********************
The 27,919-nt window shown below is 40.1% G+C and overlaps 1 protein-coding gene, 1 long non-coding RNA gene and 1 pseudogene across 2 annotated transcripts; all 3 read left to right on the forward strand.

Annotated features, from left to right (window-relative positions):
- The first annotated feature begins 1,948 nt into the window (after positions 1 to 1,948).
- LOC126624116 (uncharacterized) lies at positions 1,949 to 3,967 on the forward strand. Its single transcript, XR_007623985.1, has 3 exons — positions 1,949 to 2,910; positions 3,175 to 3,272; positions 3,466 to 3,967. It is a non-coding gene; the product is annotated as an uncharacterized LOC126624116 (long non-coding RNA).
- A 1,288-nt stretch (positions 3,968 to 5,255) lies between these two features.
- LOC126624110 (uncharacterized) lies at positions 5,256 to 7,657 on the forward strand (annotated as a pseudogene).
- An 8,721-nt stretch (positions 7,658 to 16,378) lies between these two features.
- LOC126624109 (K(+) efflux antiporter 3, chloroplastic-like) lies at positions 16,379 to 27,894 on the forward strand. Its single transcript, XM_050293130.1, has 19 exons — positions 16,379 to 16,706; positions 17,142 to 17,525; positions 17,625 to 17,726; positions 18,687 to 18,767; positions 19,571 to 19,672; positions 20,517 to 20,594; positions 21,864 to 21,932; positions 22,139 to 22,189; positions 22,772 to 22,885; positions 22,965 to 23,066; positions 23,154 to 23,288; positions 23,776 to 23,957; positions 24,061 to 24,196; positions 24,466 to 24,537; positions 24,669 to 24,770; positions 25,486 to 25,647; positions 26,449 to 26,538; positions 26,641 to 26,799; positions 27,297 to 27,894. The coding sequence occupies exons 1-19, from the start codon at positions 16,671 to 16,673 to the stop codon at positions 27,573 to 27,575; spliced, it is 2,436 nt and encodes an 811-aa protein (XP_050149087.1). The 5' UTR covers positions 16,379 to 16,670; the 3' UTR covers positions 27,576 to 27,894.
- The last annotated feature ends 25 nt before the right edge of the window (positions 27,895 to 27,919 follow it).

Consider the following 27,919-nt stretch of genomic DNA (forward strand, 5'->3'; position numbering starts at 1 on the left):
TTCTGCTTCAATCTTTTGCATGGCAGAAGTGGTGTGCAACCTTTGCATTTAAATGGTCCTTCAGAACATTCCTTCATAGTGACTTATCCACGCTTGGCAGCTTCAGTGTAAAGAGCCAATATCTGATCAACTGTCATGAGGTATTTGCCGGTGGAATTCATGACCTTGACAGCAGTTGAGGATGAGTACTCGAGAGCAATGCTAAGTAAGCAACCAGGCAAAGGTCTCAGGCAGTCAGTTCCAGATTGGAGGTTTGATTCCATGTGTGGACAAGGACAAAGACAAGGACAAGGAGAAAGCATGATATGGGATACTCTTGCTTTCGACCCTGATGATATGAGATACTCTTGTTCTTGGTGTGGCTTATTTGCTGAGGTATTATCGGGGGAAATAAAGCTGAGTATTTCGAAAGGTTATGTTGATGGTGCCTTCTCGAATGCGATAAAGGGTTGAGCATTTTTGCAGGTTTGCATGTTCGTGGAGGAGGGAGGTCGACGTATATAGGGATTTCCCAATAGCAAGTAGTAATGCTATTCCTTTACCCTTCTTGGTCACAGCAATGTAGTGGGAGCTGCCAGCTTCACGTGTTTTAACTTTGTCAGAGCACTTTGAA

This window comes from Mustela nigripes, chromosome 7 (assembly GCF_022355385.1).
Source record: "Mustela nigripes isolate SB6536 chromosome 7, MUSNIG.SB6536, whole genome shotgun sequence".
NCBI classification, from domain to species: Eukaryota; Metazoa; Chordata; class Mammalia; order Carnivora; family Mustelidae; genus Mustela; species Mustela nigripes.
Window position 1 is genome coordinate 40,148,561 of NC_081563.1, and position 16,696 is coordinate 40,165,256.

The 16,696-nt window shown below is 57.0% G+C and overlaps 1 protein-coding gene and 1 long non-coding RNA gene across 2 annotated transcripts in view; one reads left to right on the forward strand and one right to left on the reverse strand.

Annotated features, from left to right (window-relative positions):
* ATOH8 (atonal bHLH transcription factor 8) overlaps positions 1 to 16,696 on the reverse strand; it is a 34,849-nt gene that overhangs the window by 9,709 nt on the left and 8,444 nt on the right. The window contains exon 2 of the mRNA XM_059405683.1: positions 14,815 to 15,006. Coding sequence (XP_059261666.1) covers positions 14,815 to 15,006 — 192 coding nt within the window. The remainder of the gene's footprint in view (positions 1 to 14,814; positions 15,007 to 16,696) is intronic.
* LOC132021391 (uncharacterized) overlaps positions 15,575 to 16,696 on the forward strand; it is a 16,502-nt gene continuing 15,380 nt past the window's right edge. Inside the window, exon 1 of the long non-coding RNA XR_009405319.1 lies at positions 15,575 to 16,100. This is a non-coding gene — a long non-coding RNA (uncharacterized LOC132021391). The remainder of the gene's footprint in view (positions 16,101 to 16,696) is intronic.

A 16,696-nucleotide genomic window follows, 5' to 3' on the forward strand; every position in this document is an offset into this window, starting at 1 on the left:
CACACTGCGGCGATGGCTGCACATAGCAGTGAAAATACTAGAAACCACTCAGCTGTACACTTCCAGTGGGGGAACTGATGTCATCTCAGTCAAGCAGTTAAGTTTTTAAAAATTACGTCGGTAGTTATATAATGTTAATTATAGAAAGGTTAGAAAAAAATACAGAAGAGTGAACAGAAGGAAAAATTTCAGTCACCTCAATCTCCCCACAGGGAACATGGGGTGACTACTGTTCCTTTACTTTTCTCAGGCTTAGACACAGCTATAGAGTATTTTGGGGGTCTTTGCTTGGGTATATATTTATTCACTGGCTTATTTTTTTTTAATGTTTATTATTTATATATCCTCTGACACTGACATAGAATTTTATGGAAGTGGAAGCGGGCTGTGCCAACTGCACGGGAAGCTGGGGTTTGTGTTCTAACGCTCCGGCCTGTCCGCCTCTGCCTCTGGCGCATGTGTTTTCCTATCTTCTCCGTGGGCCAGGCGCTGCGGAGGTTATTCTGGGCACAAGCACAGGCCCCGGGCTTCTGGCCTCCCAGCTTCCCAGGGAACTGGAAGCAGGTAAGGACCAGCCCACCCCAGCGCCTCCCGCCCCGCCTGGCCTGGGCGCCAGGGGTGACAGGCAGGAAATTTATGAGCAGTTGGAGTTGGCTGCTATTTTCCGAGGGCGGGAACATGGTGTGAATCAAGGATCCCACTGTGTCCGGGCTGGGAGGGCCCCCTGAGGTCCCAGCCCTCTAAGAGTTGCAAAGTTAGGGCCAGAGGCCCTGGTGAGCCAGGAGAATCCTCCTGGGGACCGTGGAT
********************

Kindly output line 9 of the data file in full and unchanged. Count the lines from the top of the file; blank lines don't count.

- The last annotated feature ends 25 nt before the right edge of the window (positions 27,895 to 27,919 follow it).